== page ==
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(Many Paths)

An Online Newsletter Celebrating Native America



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Lori Piestewa Memorial Day Plaque Dedication on Mount Solidad


by Roy Cook


Native American Veterans and Elders attended the Memorial Day dedication of a plaque in honor of Lori Piestewa on Mt. Soledad May 31, 2004. The Barona Band of Mission Indians and the Barona Museum and Cultural center sponsored this memorial dedicated to: Lori Piestewa, Hopi Warrior, fallen in battle in Iraq while serving with the U. S Army.

The Barona tribe also sponsored another plaque in honor of all Barona Tribal members, including six Purple Heart recipients, who have served in the Military for the defense of this land. Clifford La Chappa, Barona Tribal Chairperson, spoke at the memorial. Ron Chrisman, Kumeyaay Bird singer and also combat veteran of the U. S. Army Vietnam era, sang special songs in her memory. The family of Lori Piestewa was in attendance. The San Diego American Indian Warriors Association (AIWA) was also present in Color Guard regalia for the dedication. USMC Native American veterans: Luis and John Rojelio, Chiricahua, were in Gourd dance regalia. Also attending is Manuel Pacheco, WW II, Korea and Vietnam era paratrooper with two combat jumps.

"Memorial Day 2004 in San Diego was like none other." Said Dr. Eleanora I. Robbins. "This day was dedicated to women in the service. Lori Piestewa (Hopi), the first Native American to give her life in service to the armed forces of the United States, was honored."

Ron Christman, Kumeyaay, led the Bird singers.

Lori's mother talked about her love for all who have served.

Clifford LaChappa, Barona Tribal Chairperson, shared his respect for Lori and all people who have been in military service. Other speakers included San Diego Mayor Dick Murphy, Rear Admiral Frances Shea-Buckley (US Navy), and Ship Commander Ann Phillips (US Marine Corps). "We will never forget the sacrifices and the love, as so beautifully spoken by these strong voices."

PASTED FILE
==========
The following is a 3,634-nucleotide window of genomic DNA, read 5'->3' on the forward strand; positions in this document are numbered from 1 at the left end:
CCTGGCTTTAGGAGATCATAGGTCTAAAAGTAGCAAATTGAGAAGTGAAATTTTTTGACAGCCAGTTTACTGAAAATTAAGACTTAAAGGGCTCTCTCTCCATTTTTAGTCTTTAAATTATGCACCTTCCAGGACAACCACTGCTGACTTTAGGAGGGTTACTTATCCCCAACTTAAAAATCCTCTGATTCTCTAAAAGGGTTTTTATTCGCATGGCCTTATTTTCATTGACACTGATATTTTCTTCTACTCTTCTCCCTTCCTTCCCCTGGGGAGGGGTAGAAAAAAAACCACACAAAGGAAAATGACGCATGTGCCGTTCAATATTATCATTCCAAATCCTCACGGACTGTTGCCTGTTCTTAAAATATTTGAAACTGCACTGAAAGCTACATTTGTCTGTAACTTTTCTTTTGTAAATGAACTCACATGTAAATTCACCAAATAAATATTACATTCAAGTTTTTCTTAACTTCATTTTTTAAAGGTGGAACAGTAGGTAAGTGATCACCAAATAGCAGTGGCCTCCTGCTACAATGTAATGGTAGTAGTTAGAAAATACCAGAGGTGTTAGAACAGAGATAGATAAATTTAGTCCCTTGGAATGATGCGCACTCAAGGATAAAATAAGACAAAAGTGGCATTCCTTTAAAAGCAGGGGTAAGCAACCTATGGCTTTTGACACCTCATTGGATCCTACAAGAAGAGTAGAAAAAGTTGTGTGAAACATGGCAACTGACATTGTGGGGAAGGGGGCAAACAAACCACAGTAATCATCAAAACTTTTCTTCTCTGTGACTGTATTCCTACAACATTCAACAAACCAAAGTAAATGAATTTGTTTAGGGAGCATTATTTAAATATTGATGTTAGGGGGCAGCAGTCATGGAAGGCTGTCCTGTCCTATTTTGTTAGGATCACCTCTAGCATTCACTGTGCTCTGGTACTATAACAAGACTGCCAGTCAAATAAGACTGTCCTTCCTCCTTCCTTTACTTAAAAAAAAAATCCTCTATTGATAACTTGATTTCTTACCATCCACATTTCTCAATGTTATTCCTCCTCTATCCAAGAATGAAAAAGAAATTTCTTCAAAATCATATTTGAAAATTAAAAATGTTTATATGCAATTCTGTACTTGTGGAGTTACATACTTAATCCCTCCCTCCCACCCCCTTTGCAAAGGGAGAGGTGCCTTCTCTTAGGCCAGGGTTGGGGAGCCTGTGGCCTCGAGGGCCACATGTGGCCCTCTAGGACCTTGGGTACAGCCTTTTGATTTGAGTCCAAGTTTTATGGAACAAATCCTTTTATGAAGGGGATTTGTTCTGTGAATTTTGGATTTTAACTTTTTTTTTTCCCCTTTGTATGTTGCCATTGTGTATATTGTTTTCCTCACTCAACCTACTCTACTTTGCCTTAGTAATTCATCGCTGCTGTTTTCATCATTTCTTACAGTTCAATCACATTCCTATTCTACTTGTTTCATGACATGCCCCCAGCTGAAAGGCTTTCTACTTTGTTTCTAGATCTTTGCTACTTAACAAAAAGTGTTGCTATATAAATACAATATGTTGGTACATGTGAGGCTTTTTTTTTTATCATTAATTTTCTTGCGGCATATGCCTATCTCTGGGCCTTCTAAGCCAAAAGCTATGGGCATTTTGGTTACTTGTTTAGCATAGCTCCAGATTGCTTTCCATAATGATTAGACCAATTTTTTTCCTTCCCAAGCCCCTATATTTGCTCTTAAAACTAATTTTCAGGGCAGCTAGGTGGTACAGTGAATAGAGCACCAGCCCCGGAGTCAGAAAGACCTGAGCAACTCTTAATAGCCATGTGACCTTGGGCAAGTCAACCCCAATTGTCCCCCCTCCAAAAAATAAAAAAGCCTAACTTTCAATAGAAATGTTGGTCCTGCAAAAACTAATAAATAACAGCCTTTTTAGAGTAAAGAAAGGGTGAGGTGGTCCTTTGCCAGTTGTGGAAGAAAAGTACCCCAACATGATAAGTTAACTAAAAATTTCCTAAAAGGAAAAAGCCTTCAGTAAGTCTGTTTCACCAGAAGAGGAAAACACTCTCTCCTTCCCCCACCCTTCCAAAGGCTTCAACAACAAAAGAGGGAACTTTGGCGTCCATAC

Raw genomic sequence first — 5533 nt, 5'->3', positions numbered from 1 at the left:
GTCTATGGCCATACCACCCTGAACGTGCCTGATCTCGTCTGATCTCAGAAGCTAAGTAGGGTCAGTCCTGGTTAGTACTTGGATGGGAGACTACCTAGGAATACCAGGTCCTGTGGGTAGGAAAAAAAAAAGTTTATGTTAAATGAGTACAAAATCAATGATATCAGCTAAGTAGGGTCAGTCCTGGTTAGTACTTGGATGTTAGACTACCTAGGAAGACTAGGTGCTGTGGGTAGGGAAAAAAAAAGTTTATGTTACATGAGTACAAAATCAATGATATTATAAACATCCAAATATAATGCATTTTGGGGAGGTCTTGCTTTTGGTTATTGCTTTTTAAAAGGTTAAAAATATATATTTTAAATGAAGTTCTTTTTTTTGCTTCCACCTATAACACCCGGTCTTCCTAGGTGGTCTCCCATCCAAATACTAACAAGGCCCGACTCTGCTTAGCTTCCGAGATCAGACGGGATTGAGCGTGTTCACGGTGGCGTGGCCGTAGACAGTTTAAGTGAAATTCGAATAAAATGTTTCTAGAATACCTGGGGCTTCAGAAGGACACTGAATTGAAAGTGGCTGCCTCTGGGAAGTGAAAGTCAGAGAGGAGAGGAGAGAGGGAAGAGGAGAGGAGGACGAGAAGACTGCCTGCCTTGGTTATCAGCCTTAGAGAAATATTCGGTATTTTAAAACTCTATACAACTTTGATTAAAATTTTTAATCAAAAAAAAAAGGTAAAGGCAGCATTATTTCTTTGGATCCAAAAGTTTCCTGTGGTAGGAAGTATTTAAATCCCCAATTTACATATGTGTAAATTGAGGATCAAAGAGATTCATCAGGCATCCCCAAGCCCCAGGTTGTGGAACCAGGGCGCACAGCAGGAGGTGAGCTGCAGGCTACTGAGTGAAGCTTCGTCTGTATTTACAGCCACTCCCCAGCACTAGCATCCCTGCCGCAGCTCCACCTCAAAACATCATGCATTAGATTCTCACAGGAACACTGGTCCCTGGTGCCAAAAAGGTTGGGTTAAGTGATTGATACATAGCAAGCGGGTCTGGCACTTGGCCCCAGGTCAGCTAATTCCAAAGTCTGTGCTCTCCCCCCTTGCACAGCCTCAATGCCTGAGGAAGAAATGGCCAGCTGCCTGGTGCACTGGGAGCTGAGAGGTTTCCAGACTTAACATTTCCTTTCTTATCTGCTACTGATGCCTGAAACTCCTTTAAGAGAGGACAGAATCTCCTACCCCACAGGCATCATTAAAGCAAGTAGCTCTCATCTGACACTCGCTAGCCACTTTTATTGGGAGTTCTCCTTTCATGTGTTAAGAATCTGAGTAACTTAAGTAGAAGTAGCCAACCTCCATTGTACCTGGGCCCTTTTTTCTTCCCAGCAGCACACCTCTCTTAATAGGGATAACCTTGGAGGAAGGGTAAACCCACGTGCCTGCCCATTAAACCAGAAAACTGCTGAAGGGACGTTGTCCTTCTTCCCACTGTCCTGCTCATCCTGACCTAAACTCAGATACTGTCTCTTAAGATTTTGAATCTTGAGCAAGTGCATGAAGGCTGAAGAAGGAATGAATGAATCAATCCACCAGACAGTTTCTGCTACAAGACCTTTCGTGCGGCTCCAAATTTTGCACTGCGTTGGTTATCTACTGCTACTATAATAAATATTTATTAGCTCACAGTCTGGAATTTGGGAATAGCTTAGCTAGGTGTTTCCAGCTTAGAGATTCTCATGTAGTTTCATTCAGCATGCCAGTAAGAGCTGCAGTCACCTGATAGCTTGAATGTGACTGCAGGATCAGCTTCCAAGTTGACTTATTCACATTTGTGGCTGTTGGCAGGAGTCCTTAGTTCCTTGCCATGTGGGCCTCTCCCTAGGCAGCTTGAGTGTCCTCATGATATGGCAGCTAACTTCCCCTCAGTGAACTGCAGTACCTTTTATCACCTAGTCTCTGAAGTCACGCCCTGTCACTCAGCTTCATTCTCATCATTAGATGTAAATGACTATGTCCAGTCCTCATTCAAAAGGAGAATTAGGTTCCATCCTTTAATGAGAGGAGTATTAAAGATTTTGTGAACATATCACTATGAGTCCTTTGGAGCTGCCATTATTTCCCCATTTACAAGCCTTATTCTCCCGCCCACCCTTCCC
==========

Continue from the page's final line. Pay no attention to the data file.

Arizona Gov. Janet Napolitano has sponsored the renaming Squaw Peak in honor of fallen Pfc. Lori Piestewa, an idea the governor enthusiastically supported.

Napolitano backed changing the name of Squaw Peak, considered by some to be an ethnic slur, to Piestewa Peak in honor of the Tuba City resident and first Native American woman to be killed in military action. The governor also wants to change the name of Squaw Peak Parkway to Piestewa Parkway, Mayes said.

Tribe members and the Piestewa family support the effort to rename the Phoenix geographical landmark to honor Piestewa, said Wayne Taylor, chairman of the Hopi Tribe.

"When a Hopi is deceased, she comes back to the home mesas," said Wayne Taylor, the tribal chairman, as snowflakes coated his shoulders on a special Saturday afternoon. "The spirit returns to the community and the family in the form of moisture. And this is Lori coming back."

Through generations of intermarriage, the Piestewa family represents several of those cultures. The late soldier was a Hopi with some Navajo heritage, the granddaughter of a Hispanic immigrant and a practicing Roman Catholic. Her 4-year-old son Brandon and her 3-year-old daughter Carla were baptized at St. Jude's Roman Catholic Church in Flagstaff, AZ. The children presently live with their grandparents in Tuba city, AZ.

This Native American notice is a respectful service. For 7/24 Native American event review and calendar information:

Roy Cook: writer, curator, Opata/Osage-Mazopioye Wichasha

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